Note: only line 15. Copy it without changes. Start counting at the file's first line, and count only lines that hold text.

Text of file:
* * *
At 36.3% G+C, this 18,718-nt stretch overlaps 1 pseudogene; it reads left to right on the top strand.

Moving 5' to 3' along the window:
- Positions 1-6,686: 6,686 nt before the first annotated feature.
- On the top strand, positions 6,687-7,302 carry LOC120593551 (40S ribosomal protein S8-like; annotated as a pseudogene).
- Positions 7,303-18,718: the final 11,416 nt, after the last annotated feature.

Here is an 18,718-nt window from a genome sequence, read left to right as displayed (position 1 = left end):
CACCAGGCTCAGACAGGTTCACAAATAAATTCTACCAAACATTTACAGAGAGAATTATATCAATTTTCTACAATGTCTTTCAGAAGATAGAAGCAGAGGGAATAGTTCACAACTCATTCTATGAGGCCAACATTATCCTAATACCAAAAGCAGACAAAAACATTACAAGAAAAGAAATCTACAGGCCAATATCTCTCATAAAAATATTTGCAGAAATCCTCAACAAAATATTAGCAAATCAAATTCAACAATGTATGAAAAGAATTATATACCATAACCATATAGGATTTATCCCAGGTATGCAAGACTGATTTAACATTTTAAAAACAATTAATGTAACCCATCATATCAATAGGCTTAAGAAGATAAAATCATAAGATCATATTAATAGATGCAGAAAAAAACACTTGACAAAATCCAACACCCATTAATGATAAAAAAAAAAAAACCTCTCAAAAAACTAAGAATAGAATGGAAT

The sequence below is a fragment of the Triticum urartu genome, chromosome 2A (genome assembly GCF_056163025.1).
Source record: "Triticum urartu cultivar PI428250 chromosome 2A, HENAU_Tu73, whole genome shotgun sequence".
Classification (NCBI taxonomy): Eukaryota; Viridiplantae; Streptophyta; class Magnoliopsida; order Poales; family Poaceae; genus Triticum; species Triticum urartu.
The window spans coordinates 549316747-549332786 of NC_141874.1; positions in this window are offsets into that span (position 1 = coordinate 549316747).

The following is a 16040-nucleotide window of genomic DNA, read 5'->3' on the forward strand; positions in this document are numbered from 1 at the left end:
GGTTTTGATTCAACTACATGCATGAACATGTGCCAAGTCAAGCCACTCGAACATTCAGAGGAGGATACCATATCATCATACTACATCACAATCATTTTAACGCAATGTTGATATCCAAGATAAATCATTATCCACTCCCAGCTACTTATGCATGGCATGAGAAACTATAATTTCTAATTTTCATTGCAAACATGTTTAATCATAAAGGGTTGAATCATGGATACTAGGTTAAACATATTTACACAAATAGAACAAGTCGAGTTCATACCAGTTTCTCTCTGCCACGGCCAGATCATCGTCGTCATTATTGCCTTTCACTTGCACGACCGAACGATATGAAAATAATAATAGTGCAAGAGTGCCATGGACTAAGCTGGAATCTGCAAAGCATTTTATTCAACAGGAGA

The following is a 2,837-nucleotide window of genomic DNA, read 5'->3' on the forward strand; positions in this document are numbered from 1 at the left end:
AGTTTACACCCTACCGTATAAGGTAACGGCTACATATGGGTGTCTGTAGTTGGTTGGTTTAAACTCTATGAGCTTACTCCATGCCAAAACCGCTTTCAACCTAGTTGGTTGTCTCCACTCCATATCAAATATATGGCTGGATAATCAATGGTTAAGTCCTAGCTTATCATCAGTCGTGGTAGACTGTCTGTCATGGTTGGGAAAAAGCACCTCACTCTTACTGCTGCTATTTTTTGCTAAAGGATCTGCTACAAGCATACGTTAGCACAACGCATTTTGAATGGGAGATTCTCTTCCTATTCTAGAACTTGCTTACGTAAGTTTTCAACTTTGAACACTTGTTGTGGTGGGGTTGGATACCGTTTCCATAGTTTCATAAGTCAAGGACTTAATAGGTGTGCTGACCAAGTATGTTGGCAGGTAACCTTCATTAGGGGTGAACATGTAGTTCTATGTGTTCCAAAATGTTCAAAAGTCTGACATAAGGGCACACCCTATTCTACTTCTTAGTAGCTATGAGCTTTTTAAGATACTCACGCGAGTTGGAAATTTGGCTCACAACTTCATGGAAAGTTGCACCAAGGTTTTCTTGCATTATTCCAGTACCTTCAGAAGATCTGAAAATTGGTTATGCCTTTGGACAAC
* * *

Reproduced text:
AGTTTACACCCTACCGTATAAGGTAACGGCTACATATGGGTGTCTGTAGTTGGTTGGTTTAAACTCTATGAGCTTACTCCATGCCAAAACCGCTTTCAACCTAGTTGGTTGTCTCCACTCCATATCAAATATATGGCTGGATAATCAATGGTTAAGTCCTAGCTTATCATCAGTCGTGGTAGACTGTCTGTCATGGTTGGGAAAAAGCACCTCACTCTTACTGCTGCTATTTTTTGCTAAAGGATCTGCTACAAGCATACGTTAGCACAACGCATTTTGAATGGGAGATTCTCTTCCTATTCTAGAACTTGCTTACGTAAGTTTTCAACTTTGAACACTTGTTGTGGTGGGGTTGGATACCGTTTCCATAGTTTCATAAGTCAAGGACTTAATAGGTGTGCTGACCAAGTATGTTGGCAGGTAACCTTCATTAGGGGTGAACATGTAGTTCTATGTGTTCCAAAATGTTCAAAAGTCTGACATAAGGGCACACCCTATTCTACTTCTTAGTAGCTATGAGCTTTTTAAGATACTCACGCGAGTTGGAAATTTGGCTCACAACTTCATGGAAAGTTGCACCAAGGTTTTCTTGCATTATTCCAGTACCTTCAGAAGATCTGAAAATTGGTTATGCCTTTGGACAAC